(a) the Land Registry will register a restriction in one tranche against all property owned by OEs that has been registered since 1 January 1999 as follows:

“After 31 January 2023 no disposition within section 27(2)(a), (b)(i) or (f) of the Land Registration Act 2002 is to be completed by registration unless one of the provisions in paragraph 3(2)(a)-(f) of Schedule 4A to that Act applies”

Where this restriction has been registered an OE ID will not be required as long as a valid application to register the disposition is made before the end of the transitional period.

(b) the following restriction will be entered into registers for all OEs applying to be registered as proprietor on or after 1 August 2022:

“No disposition within section 27(2) (a), (b)(i) or (f) of the Land Registration Act 2002 is to be completed by registration unless one of the provisions in paragraph 3 (2) (a) – (f) of Schedule 4 A to that Act applies”

Note that this restriction will prohibit the registration of a disposition where the OE was not registered on the ROE at the time of the disposition unless the disposition falls within one of the exceptions referred to in the restriction.  

Risks of non-compliance

Failure to comply with the Act is a criminal offence both for the OE and its officers, punishable by a fine and/or imprisonment. This means that any completion monies for transactions which fall foul of the Act could become the proceeds of crime. In addition, the Land Registry will not proceed with any application for registration unless an OE ID is submitted (where it is required) meaning that the application will be cancelled.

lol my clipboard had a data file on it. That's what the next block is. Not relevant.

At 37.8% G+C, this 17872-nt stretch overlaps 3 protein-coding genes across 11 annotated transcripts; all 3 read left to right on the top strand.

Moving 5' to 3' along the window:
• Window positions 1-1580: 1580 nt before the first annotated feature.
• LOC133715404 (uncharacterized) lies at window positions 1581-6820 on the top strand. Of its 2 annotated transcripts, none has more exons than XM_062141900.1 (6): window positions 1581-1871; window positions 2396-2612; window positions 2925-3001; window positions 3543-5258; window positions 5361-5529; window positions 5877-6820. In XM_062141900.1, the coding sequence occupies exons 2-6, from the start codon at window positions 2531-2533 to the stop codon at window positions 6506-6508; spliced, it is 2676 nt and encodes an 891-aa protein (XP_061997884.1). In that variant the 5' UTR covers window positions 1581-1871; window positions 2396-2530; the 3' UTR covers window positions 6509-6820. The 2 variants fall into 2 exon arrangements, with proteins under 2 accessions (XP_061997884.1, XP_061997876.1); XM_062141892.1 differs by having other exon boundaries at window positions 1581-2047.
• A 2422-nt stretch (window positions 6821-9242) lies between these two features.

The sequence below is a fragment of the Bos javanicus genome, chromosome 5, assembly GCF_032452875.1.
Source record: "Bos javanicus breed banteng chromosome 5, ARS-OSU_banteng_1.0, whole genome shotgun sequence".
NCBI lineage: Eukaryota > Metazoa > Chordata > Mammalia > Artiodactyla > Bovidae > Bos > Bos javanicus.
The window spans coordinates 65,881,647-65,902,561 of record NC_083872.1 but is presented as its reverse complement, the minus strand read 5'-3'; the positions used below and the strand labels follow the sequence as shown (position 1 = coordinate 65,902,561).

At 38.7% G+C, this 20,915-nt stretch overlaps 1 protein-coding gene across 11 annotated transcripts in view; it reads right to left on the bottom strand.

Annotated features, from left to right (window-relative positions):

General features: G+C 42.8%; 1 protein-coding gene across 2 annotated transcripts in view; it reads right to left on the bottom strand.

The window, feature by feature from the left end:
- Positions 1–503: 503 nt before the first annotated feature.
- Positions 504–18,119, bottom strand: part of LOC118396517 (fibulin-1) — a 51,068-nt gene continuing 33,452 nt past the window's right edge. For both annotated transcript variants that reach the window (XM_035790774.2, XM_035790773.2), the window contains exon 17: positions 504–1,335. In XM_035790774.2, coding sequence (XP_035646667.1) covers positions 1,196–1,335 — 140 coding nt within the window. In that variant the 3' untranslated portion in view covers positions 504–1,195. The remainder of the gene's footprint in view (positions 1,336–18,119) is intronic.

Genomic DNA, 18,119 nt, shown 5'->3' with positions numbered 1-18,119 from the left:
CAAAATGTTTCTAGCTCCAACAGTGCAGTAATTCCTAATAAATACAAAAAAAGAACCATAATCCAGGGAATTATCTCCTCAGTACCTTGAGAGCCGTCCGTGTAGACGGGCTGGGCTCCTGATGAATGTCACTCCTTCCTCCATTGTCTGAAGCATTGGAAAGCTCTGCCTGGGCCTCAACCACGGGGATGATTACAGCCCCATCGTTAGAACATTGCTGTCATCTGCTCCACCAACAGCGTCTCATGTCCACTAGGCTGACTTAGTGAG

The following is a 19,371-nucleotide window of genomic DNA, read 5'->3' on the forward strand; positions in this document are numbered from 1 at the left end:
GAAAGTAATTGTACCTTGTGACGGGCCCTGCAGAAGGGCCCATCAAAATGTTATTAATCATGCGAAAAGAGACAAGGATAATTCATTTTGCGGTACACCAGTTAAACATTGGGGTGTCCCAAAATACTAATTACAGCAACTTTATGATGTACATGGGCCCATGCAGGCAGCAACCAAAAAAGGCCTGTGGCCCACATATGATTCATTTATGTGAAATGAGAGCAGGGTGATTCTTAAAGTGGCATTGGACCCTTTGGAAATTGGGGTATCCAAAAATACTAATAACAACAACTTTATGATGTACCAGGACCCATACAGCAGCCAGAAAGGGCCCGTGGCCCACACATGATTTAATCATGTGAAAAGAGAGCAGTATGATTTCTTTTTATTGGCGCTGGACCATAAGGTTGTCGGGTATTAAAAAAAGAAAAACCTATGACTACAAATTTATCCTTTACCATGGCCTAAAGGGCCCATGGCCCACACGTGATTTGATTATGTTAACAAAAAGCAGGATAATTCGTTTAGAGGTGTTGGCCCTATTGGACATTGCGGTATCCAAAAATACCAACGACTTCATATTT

Practical points

Given that the Land Registry already faces backlogs and ever-increasing timeframes for registration, to avoid unnecessary delays and to ensure that transactions are being registered promptly, we recommend the following:

  • If disposing of property to an OE, ensure that the entity is aware of the need to and has begun the process of registering on the ROE
  • Ensure that conducting searches of the ROE becomes standard practice in transactions involving OEs, to ensure that they are registered and the information is up-to-date
  • Be prepared to produce evidence of the OE’s corporate status and their powers to hold and deal with land in England and Wales, such as a company’s certificate of incorporation
  • Consider making contractual arrangements to avoid any issues with registration, such as express provisions requiring a seller or buyer that is an OE to produce an OE ID by a certain number of working days before contractual completion. This could be particularly helpful for auctions, where the buyer is unknown at the outset of the transaction.
  • Check the date when the OE acquired the property e.g. complex transitional provisions apply if it acquired during the period between 1 August 2022 and 4 September 2022 or on or after 5 September 2022 - checking dates is key when buying from an OE.


If you would like to discuss this topic in more detail, please contact Deborah Powell or David Hobbs, Partner.